Published on August 21st, 2017 | by Harmonist staff1
Are Trees Sentient Beings?
By Rochard Schiffman, originally published by the Yale School of Forestry & Environmental Studies. In his bestselling book, The Hidden Life of Trees, Peter Wohlleben argues that to save the world’s forests we must first recognize that trees are “wonderful beings” with innate adaptability, intelligence, and the capacity to communicate with — and heal — other trees.
As a student in forestry school, Peter Wohlleben was trained to look at trees exclusively as an economic commodity. But after joining a German forestry agency and managing a community forest, he soon became disillusioned with practices like clear-cutting, chemical use, and mechanical harvesting that put short-term profits before sustainability.
Wohlleben was eventually hired by the local mayor to look after the same forest in an eco-friendly way. Today, he manages the forest without using insecticides or heavy machinery, and the trees are harvested by hand and hauled out by horses. He also has started a “living gravestone” project in which townspeople pay the equivalent of the commercial value of an ancient tree to have their ashes interred at its base. The woodland has gone from a money-losing operation to a profitable one.
In an interview with Yale Environment 360, Wohlleben, author of The Hidden Life of Trees, discusses how trees are sophisticated organisms that live in families, support their sick neighbors, and have the capacity to make decisions and fight off predators. He has been criticized for anthropomorphizing trees, but Wohlleben, 52, maintains that to succeed in preserving our forests in a rapidly warming world, we must start to look at trees in an entirely different light.
Yale Environment 360: You write in your book: “When I began my life as a forester, I knew as much about the hidden life of trees as a butcher knows about animals.”
Peter Wohlleben: Forestry students are taught how to harvest wood, what machines to use, how to sharpen the blade of a chainsaw, how to sell the timber, what price to expect — that’s about it. As a young forester I was told to make clear-cuts, to use insecticides, and so on. I thought— “Wait, I am someone who wants to protect nature, and here I am being asked to destroy it!”
I visited some other districts that were operating in an eco-friendly way, and I thought, that’s the way woods should be managed. But the problem is I was still thinking of trees as a commodity, as something to sell, not as living beings. I had to learn from the people of the community where my forest is located how to take a closer look at trees, to see them as unique individuals. I also started reading the latest scientific research that began to present me with a new picture of trees as highly sensitive and social beings.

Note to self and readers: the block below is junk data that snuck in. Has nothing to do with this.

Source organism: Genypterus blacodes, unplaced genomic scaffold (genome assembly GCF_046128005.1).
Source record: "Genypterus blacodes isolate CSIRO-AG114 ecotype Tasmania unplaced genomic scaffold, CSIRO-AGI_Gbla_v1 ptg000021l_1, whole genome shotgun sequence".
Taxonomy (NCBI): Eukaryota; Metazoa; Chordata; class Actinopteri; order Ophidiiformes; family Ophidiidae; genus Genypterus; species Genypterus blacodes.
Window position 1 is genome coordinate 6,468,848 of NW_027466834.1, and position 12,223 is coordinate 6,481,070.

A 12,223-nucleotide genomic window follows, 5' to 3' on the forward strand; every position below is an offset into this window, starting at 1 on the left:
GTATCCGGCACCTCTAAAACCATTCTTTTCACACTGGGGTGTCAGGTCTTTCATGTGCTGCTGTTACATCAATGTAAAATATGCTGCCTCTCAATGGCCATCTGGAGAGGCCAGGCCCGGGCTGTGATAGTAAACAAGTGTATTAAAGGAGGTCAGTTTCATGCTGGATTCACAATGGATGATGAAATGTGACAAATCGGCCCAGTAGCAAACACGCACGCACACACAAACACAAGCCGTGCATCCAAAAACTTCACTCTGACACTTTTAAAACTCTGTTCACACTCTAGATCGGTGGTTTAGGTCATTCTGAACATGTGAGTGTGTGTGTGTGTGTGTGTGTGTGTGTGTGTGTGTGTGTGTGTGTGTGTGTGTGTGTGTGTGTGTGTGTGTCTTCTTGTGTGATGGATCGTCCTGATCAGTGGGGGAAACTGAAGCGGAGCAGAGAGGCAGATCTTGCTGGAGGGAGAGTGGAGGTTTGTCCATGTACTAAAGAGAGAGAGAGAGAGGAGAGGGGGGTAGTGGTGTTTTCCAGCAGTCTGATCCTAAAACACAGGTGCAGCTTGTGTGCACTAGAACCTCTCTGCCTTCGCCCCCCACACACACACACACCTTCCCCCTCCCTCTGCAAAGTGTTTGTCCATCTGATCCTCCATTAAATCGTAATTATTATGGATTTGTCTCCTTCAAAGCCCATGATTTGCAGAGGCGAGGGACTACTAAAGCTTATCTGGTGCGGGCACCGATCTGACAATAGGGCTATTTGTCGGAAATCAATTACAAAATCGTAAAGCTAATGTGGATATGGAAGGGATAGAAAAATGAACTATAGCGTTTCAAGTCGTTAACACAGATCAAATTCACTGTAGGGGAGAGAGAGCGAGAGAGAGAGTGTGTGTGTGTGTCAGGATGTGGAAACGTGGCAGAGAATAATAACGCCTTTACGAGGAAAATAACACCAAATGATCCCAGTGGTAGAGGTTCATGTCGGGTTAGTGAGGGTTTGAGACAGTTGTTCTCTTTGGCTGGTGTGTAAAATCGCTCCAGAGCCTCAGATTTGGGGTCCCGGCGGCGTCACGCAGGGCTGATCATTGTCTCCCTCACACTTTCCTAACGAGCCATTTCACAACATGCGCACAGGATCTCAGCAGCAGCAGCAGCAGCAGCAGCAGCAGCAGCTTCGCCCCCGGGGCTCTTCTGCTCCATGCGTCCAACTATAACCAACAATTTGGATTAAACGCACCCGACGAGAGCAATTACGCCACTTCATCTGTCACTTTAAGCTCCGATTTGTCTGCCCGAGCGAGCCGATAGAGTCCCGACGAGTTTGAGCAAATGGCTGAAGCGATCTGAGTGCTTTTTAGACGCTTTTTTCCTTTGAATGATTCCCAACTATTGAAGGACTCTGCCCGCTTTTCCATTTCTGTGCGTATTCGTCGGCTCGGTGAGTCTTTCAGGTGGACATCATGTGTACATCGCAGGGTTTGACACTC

e360: Social beings?
Wohlleben: We all learn in school that evolution advances by pitting each individual against every other in the struggle for survival. As a forester, I learned that trees are competitors that struggle against each other for light, for space. But we are now learning that individuals of a species are actually working together, they are cooperating with one another.
e360: How exactly do trees cooperate with one another?
Wohlleben: One thing is that mother trees suckle their children, they feed the young tree just enough sugars produced by its own photosynthesis to keep it from dying. Trees in a forest of the same species are connected by the roots, which grow together like a network. Their root tips have highly sensitive brain-like structures that can distinguish whether the root that it encounters in the soil is its own root, the root of another species, or the roots of its own species. If it encounters its own kind, I don’t know if scientists yet know how this happens, but we have measured with radioactive-marked sugar molecules that there is a flow from healthy trees to sick trees so that they will have an equal measure of food and energy available.
e360: How do the healthy trees that feed their sick companions benefit?
Wohlleben: If sick trees die, they fall, which open gaps in the canopy. The climate becomes hotter and drier and the environment becomes worse for the trees that remain. In the forest I manage, students from Aachen University did a study that shows that the parts of the forest that grew naturally were 3 degrees C cooler than those that are managed and disturbed by humans.
The world is trying to limit warming from climate change to 2 degrees, but undisturbed forests can do even better than that. Forests create their own microclimate. When we thin forests, the temperature rises, the humidity goes down, evaporation increases, and all the trees begin to suffer. So trees have a stake in supporting one another to keep all members of the community healthy.
e360: You tell one amazing story in the book about trees keeping neighboring stumps alive.
Wohlleben: This one beech tree was cut four to 500 years ago by a charcoal maker, but the stump is still alive — we found green chlorophyll under the thick bark. The tree has no leaves to create sugars, so the only explanation is that it has been supported by neighboring trees for more than four centuries. I made this discovery myself, and later learned that other foresters have observed this happening as well.
This article was originally published by the Yale School of Forestry & Environmental Studies, and is partially reproduced here without the permission of the author, who is not affiliated with this website or its views.